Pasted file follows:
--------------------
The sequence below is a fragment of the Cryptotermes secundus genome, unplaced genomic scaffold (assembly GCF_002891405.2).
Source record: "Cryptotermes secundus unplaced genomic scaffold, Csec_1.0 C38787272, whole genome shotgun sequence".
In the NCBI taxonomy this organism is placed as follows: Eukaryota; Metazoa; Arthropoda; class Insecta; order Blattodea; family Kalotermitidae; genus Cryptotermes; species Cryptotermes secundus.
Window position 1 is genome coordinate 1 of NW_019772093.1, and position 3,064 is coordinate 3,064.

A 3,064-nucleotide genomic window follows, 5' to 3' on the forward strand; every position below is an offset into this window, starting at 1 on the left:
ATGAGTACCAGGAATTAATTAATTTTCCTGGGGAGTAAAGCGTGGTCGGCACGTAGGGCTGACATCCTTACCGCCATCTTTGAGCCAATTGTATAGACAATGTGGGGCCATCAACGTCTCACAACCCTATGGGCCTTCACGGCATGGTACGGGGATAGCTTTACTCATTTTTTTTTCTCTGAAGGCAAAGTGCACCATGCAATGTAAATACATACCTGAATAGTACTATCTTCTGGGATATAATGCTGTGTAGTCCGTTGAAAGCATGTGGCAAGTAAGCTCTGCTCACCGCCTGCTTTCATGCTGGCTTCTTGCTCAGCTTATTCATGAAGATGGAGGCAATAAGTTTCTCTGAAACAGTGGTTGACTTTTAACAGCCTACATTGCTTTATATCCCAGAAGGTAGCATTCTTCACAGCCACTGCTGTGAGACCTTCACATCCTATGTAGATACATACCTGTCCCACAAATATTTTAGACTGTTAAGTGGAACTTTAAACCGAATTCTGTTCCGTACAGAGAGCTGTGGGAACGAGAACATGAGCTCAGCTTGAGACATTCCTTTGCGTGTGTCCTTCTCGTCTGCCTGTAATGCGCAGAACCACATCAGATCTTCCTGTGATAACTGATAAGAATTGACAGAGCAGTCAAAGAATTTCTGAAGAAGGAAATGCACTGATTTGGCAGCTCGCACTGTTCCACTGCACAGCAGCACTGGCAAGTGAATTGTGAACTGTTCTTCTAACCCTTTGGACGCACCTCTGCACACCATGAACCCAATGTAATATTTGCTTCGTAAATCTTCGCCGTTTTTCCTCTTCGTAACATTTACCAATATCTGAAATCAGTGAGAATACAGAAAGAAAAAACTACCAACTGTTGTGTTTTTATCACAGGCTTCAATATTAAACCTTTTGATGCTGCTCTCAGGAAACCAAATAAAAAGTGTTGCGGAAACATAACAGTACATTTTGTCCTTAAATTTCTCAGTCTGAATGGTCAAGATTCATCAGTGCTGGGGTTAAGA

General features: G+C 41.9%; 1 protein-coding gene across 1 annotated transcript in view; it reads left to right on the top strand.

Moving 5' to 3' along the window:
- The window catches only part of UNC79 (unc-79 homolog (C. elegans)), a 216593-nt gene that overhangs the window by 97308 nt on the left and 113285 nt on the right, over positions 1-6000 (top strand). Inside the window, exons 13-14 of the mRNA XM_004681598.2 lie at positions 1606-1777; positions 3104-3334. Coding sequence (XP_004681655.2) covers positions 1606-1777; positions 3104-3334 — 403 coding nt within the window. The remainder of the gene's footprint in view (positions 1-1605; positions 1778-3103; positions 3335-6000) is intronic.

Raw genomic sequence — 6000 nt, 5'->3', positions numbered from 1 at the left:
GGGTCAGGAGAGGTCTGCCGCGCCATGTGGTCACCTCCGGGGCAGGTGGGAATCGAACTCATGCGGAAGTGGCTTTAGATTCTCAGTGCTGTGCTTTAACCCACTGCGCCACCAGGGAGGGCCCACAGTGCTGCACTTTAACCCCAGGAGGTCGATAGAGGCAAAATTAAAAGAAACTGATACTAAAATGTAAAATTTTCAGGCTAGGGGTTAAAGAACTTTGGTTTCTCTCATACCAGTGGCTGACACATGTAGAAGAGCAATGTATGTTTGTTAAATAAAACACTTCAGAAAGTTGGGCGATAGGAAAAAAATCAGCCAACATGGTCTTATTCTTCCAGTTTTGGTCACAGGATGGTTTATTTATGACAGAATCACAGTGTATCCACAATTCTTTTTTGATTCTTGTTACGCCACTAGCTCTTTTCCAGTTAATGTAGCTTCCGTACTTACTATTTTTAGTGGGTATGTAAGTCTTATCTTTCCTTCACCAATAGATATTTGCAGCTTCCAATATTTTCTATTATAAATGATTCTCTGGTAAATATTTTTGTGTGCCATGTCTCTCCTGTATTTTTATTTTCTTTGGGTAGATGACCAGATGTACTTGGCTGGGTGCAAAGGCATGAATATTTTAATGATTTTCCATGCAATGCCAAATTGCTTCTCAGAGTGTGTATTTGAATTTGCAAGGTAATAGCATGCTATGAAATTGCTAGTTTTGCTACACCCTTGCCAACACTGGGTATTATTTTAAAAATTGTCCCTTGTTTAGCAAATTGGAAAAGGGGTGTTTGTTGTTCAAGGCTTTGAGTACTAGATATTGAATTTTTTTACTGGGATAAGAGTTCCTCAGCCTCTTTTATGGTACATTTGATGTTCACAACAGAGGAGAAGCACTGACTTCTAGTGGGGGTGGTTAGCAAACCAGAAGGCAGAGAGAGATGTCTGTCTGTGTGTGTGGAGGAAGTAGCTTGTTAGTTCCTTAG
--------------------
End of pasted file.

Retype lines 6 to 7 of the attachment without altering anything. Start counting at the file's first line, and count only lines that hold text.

ATGAGTACCAGGAATTAATTAATTTTCCTGGGGAGTAAAGCGTGGTCGGCACGTAGGGCTGACATCCTTACCGCCATCTTTGAGCCAATTGTATAGACAATGTGGGGCCATCAACGTCTCACAACCCTATGGGCCTTCACGGCATGGTACGGGGATAGCTTTACTCATTTTTTTTTCTCTGAAGGCAAAGTGCACCATGCAATGTAAATACATACCTGAATAGTACTATCTTCTGGGATATAATGCTGTGTAGTCCGTTGAAAGCATGTGGCAAGTAAGCTCTGCTCACCGCCTGCTTTCATGCTGGCTTCTTGCTCAGCTTATTCATGAAGATGGAGGCAATAAGTTTCTCTGAAACAGTGGTTGACTTTTAACAGCCTACATTGCTTTATATCCCAGAAGGTAGCATTCTTCACAGCCACTGCTGTGAGACCTTCACATCCTATGTAGATACATACCTGTCCCACAAATATTTTAGACTGTTAAGTGGAACTTTAAACCGAATTCTGTTCCGTACAGAGAGCTGTGGGAACGAGAACATGAGCTCAGCTTGAGACATTCCTTTGCGTGTGTCCTTCTCGTCTGCCTGTAATGCGCAGAACCACATCAGATCTTCCTGTGATAACTGATAAGAATTGACAGAGCAGTCAAAGAATTTCTGAAGAAGGAAATGCACTGATTTGGCAGCTCGCACTGTTCCACTGCACAGCAGCACTGGCAAGTGAATTGTGAACTGTTCTTCTAACCCTTTGGACGCACCTCTGCACACCATGAACCCAATGTAATATTTGCTTCGTAAATCTTCGCCGTTTTTCCTCTTCGTAACATTTACCAATATCTGAAATCAGTGAGAATACAGAAAGAAAAAACTACCAACTGTTGTGTTTTTATCACAGGCTTCAATATTAAACCTTTTGATGCTGCTCTCAGGAAACCAAATAAAAAGTGTTGCGGAAACATAACAGTACATTTTGTCCTTAAATTTCTCAGTCTGAATGGTCAAGATTCATCAGTGCTGGGGTTAAGA

General features: G+C 41.9%; 1 protein-coding gene across 1 annotated transcript in view; it reads left to right on the top strand.